There are few writers who have had the opportunity to be around to record the excitement, beauty, and craziness that was the 60’s counterculture in a moment such as this. Wolfe records his surroundings and the thoughts of the people he sees. At the same time, he makes judgments that he doesn’t necessarily have the right to make as a journalist. The Pranksters have a lifestyle and perspective that is uniquely their own. They live in a warehouse which has no bathroom and must use one at the gas station across the street. They also speak about life and the world using allegories and hyperboles. Wolfe looks down on them, pointing out that despite their mostly middle-class upbringing; they chose to live in poor conditions. The way they talk, he claims, is ‘phony.’ He seems to miss the reason for the Pranksters’ manner of living which is to think, act, and live differently.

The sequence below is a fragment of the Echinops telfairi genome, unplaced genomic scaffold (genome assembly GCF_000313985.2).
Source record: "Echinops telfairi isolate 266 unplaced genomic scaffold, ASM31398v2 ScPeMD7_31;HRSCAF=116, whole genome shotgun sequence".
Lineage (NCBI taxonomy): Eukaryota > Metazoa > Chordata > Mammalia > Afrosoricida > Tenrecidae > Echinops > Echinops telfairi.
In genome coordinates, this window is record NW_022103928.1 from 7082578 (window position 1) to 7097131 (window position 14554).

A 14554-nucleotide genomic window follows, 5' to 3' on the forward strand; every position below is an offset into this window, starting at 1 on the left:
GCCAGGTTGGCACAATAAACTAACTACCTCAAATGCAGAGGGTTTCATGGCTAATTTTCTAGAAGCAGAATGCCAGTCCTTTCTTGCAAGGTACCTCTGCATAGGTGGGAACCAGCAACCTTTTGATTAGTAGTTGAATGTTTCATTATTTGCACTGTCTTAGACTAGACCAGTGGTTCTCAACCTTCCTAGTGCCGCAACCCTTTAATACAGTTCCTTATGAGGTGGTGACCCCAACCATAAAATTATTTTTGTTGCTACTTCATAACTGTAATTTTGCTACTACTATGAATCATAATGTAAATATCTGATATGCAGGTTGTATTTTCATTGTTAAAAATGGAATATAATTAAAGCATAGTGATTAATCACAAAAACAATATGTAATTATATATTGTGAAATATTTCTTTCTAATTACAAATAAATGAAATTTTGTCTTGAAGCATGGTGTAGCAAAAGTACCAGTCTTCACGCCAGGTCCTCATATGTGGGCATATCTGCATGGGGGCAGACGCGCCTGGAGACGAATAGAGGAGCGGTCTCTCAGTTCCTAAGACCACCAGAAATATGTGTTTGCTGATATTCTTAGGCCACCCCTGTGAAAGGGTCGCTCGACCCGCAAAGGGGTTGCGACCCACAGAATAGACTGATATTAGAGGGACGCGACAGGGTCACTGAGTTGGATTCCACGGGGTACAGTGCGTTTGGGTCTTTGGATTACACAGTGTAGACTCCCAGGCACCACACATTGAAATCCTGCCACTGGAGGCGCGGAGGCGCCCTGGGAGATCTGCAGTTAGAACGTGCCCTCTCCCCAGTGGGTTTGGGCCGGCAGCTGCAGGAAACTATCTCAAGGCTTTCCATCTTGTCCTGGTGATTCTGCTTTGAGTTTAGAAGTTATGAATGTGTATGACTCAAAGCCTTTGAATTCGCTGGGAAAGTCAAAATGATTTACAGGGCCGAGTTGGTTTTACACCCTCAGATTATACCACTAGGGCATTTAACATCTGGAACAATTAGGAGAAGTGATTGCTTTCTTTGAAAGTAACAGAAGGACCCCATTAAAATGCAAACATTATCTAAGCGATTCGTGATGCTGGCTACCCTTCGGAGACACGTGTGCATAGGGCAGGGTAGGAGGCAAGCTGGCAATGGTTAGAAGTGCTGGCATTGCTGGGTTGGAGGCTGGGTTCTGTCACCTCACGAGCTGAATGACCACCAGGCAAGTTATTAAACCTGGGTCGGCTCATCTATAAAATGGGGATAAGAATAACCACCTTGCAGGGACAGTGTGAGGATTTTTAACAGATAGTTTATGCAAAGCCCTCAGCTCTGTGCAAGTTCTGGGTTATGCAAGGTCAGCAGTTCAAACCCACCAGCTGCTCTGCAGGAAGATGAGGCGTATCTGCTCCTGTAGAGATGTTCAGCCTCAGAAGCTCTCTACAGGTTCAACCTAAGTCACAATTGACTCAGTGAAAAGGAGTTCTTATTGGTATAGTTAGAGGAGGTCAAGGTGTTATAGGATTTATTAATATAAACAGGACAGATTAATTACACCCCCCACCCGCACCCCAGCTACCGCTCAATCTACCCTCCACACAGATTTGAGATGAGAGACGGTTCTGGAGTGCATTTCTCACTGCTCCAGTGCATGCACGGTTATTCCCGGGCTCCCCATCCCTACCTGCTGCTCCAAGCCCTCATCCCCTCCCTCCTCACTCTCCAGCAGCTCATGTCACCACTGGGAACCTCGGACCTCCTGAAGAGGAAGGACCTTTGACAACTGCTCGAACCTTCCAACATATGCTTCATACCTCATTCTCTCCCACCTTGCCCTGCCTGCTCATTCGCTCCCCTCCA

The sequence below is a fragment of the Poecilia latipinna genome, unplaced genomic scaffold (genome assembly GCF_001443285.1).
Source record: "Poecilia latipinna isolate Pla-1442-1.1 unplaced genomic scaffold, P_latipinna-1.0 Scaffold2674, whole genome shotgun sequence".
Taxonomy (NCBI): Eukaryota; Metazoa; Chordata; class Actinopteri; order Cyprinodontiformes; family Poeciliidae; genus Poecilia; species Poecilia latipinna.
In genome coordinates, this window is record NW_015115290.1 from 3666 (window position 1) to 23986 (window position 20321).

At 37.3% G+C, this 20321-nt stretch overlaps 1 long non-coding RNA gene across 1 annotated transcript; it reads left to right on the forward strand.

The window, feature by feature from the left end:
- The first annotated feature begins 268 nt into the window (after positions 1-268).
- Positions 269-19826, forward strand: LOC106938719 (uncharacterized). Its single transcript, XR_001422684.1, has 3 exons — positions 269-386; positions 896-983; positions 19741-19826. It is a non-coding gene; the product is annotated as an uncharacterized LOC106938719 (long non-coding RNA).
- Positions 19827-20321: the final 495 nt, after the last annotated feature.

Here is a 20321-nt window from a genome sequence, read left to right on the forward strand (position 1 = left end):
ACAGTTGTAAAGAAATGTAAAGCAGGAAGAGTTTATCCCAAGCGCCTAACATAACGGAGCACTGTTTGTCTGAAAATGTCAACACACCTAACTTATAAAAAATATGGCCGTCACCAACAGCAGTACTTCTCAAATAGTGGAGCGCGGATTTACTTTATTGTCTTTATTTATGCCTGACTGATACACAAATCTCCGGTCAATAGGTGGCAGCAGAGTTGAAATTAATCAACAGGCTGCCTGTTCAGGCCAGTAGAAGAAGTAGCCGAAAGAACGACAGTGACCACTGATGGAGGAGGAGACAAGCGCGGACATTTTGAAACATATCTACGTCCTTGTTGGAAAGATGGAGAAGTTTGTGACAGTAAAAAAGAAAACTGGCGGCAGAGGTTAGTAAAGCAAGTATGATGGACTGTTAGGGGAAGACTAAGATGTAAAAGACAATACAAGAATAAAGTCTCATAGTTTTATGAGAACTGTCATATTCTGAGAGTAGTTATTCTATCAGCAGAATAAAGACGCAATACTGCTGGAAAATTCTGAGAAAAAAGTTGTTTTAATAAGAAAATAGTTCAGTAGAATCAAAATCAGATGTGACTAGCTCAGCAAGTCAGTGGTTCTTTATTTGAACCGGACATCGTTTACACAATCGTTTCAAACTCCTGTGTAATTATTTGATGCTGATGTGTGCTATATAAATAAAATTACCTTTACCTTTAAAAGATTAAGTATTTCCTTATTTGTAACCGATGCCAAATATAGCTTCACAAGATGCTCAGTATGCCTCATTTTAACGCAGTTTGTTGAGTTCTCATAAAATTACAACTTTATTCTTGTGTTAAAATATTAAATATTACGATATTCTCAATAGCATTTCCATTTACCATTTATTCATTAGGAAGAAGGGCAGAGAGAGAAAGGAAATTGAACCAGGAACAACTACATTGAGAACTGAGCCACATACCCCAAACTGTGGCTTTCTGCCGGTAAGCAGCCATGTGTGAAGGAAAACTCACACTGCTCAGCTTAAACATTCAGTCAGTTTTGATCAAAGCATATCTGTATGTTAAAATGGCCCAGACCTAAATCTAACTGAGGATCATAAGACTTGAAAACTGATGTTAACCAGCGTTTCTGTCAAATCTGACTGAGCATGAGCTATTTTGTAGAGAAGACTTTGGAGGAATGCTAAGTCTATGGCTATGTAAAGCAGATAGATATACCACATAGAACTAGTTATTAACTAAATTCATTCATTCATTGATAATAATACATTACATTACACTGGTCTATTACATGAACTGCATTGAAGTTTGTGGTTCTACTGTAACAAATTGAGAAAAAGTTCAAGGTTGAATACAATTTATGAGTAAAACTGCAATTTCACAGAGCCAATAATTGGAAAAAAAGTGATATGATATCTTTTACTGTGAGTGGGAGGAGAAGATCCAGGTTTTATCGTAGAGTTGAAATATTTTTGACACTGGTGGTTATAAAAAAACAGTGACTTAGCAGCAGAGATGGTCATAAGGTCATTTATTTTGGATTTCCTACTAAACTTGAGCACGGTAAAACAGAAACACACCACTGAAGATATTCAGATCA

It’s odd that all the time and observation Wolfe spends with the Pranksters goes over his head in that he misses the real point of the counterculture movement. His interviewees are true rebels, people willing to be judged despite what society or Tom Wolfe thinks of their decisions. Doing drugs, breaking the law, anti-religious views are all considered wrong by the outside world. It takes serious guts to say that is how you want to live when everyone else is against you, including the law. In discussing the current state of California, one of the Pranksters, Hassler, informs Wolfe: ‘they’re transcending all the bullshit!’ It seems as though Wolfe has trouble understanding and/ or communicating with the Pranksters. Why can’t he see that there’s bullshit to transcend?